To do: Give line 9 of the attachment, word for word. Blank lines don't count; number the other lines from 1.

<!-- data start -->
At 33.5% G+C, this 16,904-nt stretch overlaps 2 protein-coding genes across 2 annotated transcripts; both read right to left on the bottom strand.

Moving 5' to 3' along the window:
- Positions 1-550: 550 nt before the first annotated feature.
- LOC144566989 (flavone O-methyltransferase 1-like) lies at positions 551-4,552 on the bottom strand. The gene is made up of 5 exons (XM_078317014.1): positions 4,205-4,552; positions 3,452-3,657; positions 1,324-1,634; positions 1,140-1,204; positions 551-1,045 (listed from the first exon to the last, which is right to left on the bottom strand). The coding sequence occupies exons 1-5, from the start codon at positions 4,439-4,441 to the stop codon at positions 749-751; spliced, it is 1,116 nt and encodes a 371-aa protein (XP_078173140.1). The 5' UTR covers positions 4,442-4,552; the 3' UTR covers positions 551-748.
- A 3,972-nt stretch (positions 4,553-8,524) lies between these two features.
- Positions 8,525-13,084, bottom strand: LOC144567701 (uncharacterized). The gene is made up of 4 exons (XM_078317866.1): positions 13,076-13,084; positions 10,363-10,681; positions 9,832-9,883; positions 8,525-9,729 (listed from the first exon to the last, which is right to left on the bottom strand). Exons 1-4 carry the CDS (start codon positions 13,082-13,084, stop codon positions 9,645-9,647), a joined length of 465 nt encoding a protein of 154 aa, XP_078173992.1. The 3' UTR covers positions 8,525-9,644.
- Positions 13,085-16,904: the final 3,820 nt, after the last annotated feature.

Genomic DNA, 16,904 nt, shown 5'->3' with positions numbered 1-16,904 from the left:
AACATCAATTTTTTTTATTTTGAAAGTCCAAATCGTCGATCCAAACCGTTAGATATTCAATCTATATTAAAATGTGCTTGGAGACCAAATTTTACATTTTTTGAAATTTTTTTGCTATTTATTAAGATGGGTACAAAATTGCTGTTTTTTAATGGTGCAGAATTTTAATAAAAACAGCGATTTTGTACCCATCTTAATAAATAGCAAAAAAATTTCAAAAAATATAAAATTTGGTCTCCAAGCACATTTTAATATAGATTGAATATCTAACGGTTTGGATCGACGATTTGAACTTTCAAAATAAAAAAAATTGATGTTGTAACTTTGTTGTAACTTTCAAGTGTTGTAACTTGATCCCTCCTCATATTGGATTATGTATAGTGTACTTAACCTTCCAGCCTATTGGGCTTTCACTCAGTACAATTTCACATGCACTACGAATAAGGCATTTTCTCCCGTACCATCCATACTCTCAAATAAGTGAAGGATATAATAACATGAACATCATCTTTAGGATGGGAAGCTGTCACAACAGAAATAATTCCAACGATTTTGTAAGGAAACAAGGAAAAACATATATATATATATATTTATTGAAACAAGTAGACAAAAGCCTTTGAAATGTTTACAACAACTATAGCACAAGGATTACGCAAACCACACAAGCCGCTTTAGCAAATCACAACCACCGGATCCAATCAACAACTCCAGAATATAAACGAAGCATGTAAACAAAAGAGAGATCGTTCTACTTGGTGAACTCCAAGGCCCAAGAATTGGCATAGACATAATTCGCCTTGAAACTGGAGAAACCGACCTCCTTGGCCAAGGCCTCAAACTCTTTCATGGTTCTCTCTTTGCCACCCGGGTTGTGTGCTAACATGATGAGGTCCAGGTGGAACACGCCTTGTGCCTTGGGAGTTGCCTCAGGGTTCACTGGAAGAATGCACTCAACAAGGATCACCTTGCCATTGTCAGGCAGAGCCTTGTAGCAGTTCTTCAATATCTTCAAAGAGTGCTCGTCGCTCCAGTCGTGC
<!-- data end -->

AACATCAATTTTTTTTATTTTGAAAGTCCAAATCGTCGATCCAAACCGTTAGATATTCAATCTATATTAAAATGTGCTTGGAGACCAAATTTTACATTTTTTGAAATTTTTTTGCTATTTATTAAGATGGGTACAAAATTGCTGTTTTTTAATGGTGCAGAATTTTAATAAAAACAGCGATTTTGTACCCATCTTAATAAATAGCAAAAAAATTTCAAAAAATATAAAATTTGGTCTCCAAGCACATTTTAATATAGATTGAATATCTAACGGTTTGGATCGACGATTTGAACTTTCAAAATAAAAAAAATTGATGTTGTAACTTTGTTGTAACTTTCAAGTGTTGTAACTTGATCCCTCCTCATATTGGATTATGTATAGTGTACTTAACCTTCCAGCCTATTGGGCTTTCACTCAGTACAATTTCACATGCACTACGAATAAGGCATTTTCTCCCGTACCATCCATACTCTCAAATAAGTGAAGGATATAATAACATGAACATCATCTTTAGGATGGGAAGCTGTCACAACAGAAATAATTCCAACGATTTTGTAAGGAAACAAGGAAAAACATATATATATATATATTTATTGAAACAAGTAGACAAAAGCCTTTGAAATGTTTACAACAACTATAGCACAAGGATTACGCAAACCACACAAGCCGCTTTAGCAAATCACAACCACCGGATCCAATCAACAACTCCAGAATATAAACGAAGCATGTAAACAAAAGAGAGATCGTTCTACTTGGTGAACTCCAAGGCCCAAGAATTGGCATAGACATAATTCGCCTTGAAACTGGAGAAACCGACCTCCTTGGCCAAGGCCTCAAACTCTTTCATGGTTCTCTCTTTGCCACCCGGGTTGTGTGCTAACATGATGAGGTCCAGGTGGAACACGCCTTGTGCCTTGGGAGTTGCCTCAGGGTTCACTGGAAGAATGCACTCAACAAGGATCACCTTGCCATTGTCAGGCAGAGCCTTGTAGCAGTTCTTCAATATCTTCAAAGAGTGCTCGTCGCTCCAGTCGTGC